Gerdie Murphy – Not Half the Man he Used to Be – Nearly

Then and then and Now: from left: Gerdie Murphy sporting his just made Kerry suit with tailor, John Power on 18-9-2015 and after a Munster final on July 2-2017 with friends, Cathleen Reidy and David ‘Dauber’ Prendiville. And the new Gerdie last week on his way to get the suit taken in and he seven stone lighter. ©Photographs: John Reidy

There’s a line from the famous mid 1960s song ‘Yesterday’ by The Beatles and one with which Castleisland man Gerard ‘Gerdie’ Murphy could claim empathy – but with a positive twist.

‘I’m not half the man I used to be.’

Gerdie has been on a mission for the past 15 months to become close to half the man he has been for far too long – according to his own assessment of his weight before he took it firmly in hand.

It was on August 4th 2000, in the middle of the lock-down, that Gerdie called himself aside after hitting the scales at 18-1 – that’s 18 stone and a pound in weight.

No Comfortable Clothes

“That was when I knew I had to take myself and my weight in hand. I, quite literally, had no clothes that would fit me comfortably and I found myself getting tired even by walking around the shop and up and down the stairs here and I wasn’t a great advertisement for a sports shop[ either,” he recalled.

Gerdie is one half of the Vincent Murphy Sports Shop double act with his father.

Like most people of a a certain age around the world, Gerdie Murphy knows exactly where he was when US President John F. Kennedy was assassinated that day in Dallas.

In a Cot in Killarney Road

He was in a cot in Killarney Road, Castleisland and just a month old when the innocence of the world died that day with President Kennedy – and he was 58 last week.

“I knew if I kept on the road I was on I’d be looking at a future with medication and cholesterol and diabetes and I decided to act.

“The first morning I went up to the Desmonds pitch and I walked around the track there and it nearly killed me. But I said I’d that one lap for the first week. I increased it to two the following and then to three on week three.

Well Lit Streets

Over the winter months and through the lock-down Gerdie took to the well lit streets of the town – like many others.

But there were few others taking on the miles of footpath with the kind of determination and resolve that he harboured for the task ahead of him.

“It actually helped that there were no pubs to go to. All you could do was get up and out of the bed and hit the road.

From Pound Road to Dooneen

“After a while I started taking on Pound Road and up past Curranes National School and down along Fahaduff and Dooneen and into town.

“I’d go up Cragg past Casey’s, Curtin’s and Downey’s and maybe around Powell’s Road on another day.

After about six weeks of this kind of walking and watching what I was eating I saw that I had lost a stone and that was a great moment of motivation.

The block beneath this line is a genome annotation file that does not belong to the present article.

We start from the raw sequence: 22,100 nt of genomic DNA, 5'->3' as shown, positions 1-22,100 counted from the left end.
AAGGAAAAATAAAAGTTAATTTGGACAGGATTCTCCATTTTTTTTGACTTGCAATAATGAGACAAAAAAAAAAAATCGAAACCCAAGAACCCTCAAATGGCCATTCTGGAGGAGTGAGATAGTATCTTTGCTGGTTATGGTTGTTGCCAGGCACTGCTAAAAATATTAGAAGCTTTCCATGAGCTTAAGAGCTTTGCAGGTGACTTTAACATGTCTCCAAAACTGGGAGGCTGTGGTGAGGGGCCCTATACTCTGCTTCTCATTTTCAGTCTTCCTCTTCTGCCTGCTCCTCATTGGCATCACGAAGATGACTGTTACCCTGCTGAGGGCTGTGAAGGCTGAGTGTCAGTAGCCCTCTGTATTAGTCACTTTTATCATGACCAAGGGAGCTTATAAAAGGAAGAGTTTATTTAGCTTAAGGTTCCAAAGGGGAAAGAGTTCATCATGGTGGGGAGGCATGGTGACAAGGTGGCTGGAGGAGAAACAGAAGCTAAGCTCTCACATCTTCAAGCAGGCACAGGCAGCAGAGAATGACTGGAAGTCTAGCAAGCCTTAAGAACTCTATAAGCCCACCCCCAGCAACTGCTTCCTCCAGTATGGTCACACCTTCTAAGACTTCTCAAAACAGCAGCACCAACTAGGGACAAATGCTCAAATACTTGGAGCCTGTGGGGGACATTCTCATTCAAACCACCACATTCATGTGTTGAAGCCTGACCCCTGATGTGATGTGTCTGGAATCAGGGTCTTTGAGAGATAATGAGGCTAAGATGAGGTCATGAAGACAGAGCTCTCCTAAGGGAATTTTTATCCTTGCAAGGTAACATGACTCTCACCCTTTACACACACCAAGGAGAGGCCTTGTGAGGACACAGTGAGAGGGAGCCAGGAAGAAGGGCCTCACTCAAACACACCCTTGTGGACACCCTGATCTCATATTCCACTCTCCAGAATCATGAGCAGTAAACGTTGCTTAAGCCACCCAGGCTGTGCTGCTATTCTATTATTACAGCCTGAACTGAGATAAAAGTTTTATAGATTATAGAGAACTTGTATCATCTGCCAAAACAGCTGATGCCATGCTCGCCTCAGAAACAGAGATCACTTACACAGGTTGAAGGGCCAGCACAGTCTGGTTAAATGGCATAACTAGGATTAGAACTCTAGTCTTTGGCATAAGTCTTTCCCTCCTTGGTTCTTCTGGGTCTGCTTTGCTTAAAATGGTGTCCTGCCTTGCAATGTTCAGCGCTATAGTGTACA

“I kept walking all through Christmas – always in the mornings and through hail, rain or shine.

From Con Houlihan’s to Thady Twomey’s

“I was at that for about three months and I got brave and started jogging part of the way. I used to time myself from Reineen – outside Connie Houlihan’s house down to Thady Twomey’s bohereen in Knockane.

“After months of that I returned to the Desmonds pitch – but this time a much fitter and lighter man.

“I found another advantage of using the safety of the pitch in that I was ably to add my ear plugs and musical motivation – which I couldn’t do on the busy roads.

Mozart, Pavarotti and The Beatles

“Mozart, Pavarotti, The Beatles and Elvis were all in my ear at one time or another and spurring me on as I criss-crossed the pitch from corner-to-corner and did laps of the track covering eight or nine kilomentres every day.

“Now I know that if I have a pint at night I can go back up the following morning and maybe do an extra lap and just keep to the plan.

As he seemed to be in a great position to give a bit of advice to people who would have a share of weight to lose with a feeling that their problem is insurmountable.

Better Living and Good Habits

“It’s very easy to start into a programme of better living and good habits but it’s also very easy to get discouraged if you don’t see results in the first couple of weeks.

“Sticking with a plan is more than half the battle. There are days when you’d get disheartened and see no progress at all and wonder what all your effort is for. Then the next day you’d find that you’ve lost a couple of pounds.

Don’t let the Weather Stop You

“They’re the good days and the ones worth working for and they’re the days that will keep you at it and the more of those day you can put together the more you know you’re winning.

“Don’t let the rain or the wind or any kind of weather stop you. Get out of the bed and get at it and stay at it and you’ll see the results.

“You’ll eventually get to your own winning post and that’s the feeling that’ll stay with you and that’s the feeling that’ll keep you going.

“It worked for me. I feel great. I’m not half the man I used to be – thank God,” said a delighted Gerdie.

You can contact The Maine Valley Post on…Anyone in The Maine Valley Post catchment area who would like to send us news and captioned photographs for inclusion can send them to: Queries about advertising and any other matters regarding The Maine Valley Post can also be sent to that address or just ring: 087 23 59 467.